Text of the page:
“The Hobart Shakespeareans” evokes tears andÂ laughter, but it shies away from controversy. An effective valentine to anÂ inarguably great teacher, the film reveals few real surprises, instead optingÂ to piling on the praise and glowing yet unspecific details, most offered by Rafe himself. As aÂ result, Rafe seems too good to be true. Without talking to former students orÂ other educators, particularly his admittedly jealous rivals and peers, theÂ documentary misses going deep. We know going in that we are about to watch anÂ extraordinary educator in action, and that is exactly what we get. We’re leftÂ with a lot of open questions. We wonder how Rafe affords all the class outings,Â and the explanations offered arrive in troubling shorthand. We wonder at whatÂ point in his twenty-year tenure the world found out about him and clamored to help. We wonder howÂ long he’s been hosting famous classroom guests and how theÂ documentary camera’s presence changed the alchemy of the room. Most importantly, we wonder what other educators could do with the kind of extraordinary seedÂ money and good will Rafe has to spend.
We’re left with a lot of questions and no real answers.Â We’re also left wishing he were our teacher or our child’s teacher, and wishingÂ other teachers, all teachers, had the wherewithal, support, attention, dedication, and talent toÂ make such an extraordinary difference.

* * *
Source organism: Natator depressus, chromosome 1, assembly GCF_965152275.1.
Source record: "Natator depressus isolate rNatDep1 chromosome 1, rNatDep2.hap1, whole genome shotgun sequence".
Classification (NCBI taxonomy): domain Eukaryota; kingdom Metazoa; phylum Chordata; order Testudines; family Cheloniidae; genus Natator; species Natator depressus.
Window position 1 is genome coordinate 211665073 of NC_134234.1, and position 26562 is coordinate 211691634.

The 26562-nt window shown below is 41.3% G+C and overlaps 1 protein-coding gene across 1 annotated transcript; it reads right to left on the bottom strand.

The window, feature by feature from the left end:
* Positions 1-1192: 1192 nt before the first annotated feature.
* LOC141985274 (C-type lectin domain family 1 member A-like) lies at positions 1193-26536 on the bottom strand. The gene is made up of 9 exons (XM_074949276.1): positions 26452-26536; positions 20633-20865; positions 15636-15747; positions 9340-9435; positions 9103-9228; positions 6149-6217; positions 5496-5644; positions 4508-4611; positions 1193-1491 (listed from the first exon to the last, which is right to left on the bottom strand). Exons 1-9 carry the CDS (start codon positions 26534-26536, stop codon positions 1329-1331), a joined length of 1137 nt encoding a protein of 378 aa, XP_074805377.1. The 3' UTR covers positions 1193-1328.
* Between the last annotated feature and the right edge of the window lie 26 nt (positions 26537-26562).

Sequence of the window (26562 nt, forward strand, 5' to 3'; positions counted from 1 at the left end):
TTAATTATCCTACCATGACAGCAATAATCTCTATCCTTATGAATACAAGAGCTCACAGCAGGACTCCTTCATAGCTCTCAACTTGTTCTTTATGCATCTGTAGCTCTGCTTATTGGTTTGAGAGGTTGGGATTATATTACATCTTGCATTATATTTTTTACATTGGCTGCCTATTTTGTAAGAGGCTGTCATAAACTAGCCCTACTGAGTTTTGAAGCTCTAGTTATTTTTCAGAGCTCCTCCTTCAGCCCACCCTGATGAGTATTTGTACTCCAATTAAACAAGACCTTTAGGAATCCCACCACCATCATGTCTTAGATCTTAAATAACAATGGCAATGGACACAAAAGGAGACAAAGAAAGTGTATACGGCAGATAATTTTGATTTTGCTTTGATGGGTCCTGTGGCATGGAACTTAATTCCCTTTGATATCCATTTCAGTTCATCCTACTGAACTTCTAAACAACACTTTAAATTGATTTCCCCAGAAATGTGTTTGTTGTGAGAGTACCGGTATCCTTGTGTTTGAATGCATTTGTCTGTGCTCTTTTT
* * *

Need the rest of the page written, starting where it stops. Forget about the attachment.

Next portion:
“Anvil! The Anvil Story”Â takes so many untelegraphed turns that it’s impossible to predict. The mostÂ unexpected thing is how inexplicably sweet the guys are, how truly touchingÂ their hopes and dreams, and how much we pull for them to make it on theirÂ terms. The filmmaker masterfully builds the narrative, adding salientÂ biographical details and snippets of interviews captured on the fly, droppedÂ like tantalizing breadcrumbs on our journey. I’m far from a metalhead; I’d never even heard of Anvil beforeÂ seeing this documentary. Like another terrific metal band documentary,Â “Metallica: Some Kind of Monster,” this film doesn’t pander to fans.Â It goes deep and leaves us thinking about our own lives, our own relationships,Â and even – gulp – the meaning of life. Who’d a thunk it?
Anvil influenced and inspired many other metal bands; theÂ documentary makes a compelling claim for that (dubious) distinction. MoreÂ importantly, the documentary shows us up close and personal the inestimableÂ power and ineffable sweetness of positive thinking. Lips is the conscience and soul ofÂ the group and the film; his casually shared insights are sprinkled throughout,Â and they’re golden. He’s the personification of humility, gratitude,Â perspective, optimism, and love. He’s also a little nutty and difficult, and
the doc doesn’t waste its time canonizing him. After eighty minutes with Anvil and their families,Â you walk away a little bit in love with Lips and Robb, wishing them well, andÂ looking at your own life in a brand new way. What more can you ask?
Both documentaries inspire and entertain,Â and both are worth a look. Calling into some question how you’re leading yourÂ life, they argue convincingly that dreams, even — or perhaps especiallyÂ — mpossible dreams, are important and achievable. Even if you’ve never heard aÂ metal band, give “Anvil! The Story of Anvil” a chance. You won’t be sorry.